I and my
family came to the valley in late 1970, after one of the big
factors that caused a very rapid decline in the wild bird
population had already occurred. I refer to the severe winter of
1963-64 snow, freezing and icy winds lasted over two months and
icy snow was still in some places until June. I think the worst
hit wild bird was the Grey Partridge, thousands froze to death
from starvation and until this day it is quite a rare sight to
see a covey of Partridge. For many years, shooting and game
syndicates refrained from shooting them.
The hedgerow birds suffered losses with the decline of the Shire
Horse. Tractors took over most land work and as they got bigger
and more powerful miles of hedgerows were ripped out to make
fields bigger. Habitats of the Greenfinch, Bullfinch, Hedge
Sparrow (or Dunnock), Linnet and Yellow Hammer to name a few
were lost forever. Years ago every village and hamlet had their
own roadman to keep country lane verges tidy. The majority of
these men were nature lovers and very often if a patch of grass
verge was left, you could guarantee that a Yellow Hammer or
Meadow Pipit was nesting there. Then along came the tractor and
mower to tidy the verges, so away went the nests of these birds
that the old roadman would have preserved.
Dutch Elm Decease was another killer of the bird population.
Most Elm trees had holes and loose bark, ideal nesting places
for the Tree Creeper, their disappearance also aided the decline
of the Tree Sparrow, Starling, Owls and to some extent Jackdaws.
Old barns and sheds that housed livestock during the winter have
disappeared from the landscape and so Barn Owl numbers fell, the
Stock Dove was another victim.
Game keepers were employed by landowners and shooting syndicates
to look after the game birds, so they did not like birds of prey
on their patch, they virtually had a licence to kill them.
Nowadays with the new government laws making it an offence to
kill birds of prey we have seen a significant increase in their
population. Buzzards can now be seen every day in the Valley.
The gamekeeper also controlled egg stealing birds, Jays, Carrion
Crow and Magpie were not welcome on his patch. These three birds
have increased over the last thirty odd years. So is this
another reason why our songbird population has declined?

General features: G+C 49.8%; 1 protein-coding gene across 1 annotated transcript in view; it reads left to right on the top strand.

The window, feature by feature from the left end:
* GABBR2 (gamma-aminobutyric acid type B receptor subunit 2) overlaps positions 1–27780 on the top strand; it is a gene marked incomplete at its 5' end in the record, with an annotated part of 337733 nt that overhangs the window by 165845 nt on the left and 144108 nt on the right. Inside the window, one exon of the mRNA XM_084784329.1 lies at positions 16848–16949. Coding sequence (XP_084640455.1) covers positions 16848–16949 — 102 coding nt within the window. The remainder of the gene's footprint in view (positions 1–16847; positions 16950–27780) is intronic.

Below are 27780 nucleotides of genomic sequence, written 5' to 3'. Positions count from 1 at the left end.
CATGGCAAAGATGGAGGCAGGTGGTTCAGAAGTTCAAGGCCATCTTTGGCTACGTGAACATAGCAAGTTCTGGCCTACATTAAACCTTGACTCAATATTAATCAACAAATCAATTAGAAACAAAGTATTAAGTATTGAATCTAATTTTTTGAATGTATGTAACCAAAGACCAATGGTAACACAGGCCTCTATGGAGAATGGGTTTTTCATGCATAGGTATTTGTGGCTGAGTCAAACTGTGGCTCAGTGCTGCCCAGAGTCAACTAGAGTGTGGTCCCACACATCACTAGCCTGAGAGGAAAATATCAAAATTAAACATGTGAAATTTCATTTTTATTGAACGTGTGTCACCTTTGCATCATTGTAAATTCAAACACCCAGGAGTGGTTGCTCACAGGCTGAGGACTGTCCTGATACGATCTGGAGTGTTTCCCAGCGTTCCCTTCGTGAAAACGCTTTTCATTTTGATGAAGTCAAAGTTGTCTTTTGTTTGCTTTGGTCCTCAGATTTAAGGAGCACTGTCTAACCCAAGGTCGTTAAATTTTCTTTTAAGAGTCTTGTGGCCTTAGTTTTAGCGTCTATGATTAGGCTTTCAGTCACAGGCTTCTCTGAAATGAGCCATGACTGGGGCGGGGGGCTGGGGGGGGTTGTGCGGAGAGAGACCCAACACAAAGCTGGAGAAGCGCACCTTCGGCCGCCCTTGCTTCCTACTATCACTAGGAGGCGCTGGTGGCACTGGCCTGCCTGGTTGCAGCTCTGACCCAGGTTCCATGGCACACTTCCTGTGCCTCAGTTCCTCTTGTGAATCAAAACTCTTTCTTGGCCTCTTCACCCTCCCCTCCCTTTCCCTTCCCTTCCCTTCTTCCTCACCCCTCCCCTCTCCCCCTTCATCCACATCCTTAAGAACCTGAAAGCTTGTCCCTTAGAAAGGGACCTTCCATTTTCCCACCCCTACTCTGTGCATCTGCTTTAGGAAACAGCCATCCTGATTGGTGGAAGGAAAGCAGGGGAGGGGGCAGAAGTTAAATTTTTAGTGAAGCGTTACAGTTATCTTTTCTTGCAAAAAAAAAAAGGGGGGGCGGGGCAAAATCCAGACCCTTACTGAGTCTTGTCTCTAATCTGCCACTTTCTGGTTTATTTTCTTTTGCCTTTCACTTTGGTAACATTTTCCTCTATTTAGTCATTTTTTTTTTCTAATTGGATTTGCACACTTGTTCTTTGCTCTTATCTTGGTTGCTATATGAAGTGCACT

A new bird to the valley is the Red Kite, introduced to
Savernake Forest in the late Nineties. It can now be seen on
occasions hunting across our valley. A bird that made its own
way into Wiltshire was the Collared Dove, breeding for the first
time in Norfolk in 1952 it gradually spread across the country
and arrived here in the late Sixties, now it is one of our most
A lot of fields in the valley are now 'set-aside', these are
uncultivated and so may increase the nesting of Lapwing,
Skylark, Corn Bunting and Meadow Pipit. Some landowners in
conjunction with the RSPB are sowing wild plants to encourage
these species. Other landowners are planting tree plantations
and new hedgerows, this hopefully will help to increase the
numbers of Yellow Hammer, Linnet, Bullfinch and Whitethroat. The
banning of hedge cutting during the nesting season should also
help, it is now an offence to destroy and disturb nesting birds
in this way.
This valley of ours has a wide range of habitats. Woodlands
support five of the British owls, along with birds of prey,
Nightjar and Woodcock. Downland, fields and hedgerows as already
mentioned. The river and meadow land have Duck, Coot, Moorhen,
Little Grebe and Snipe and a few areas of reed bed for Reed
Bunting, Reed Warbler, Sedge Warbler and Willow Warbler.
This changing face of bird life in the Valley is as I see it and
is my own personal view - as a keen feeder of our feathered
article by Derek Hartshorn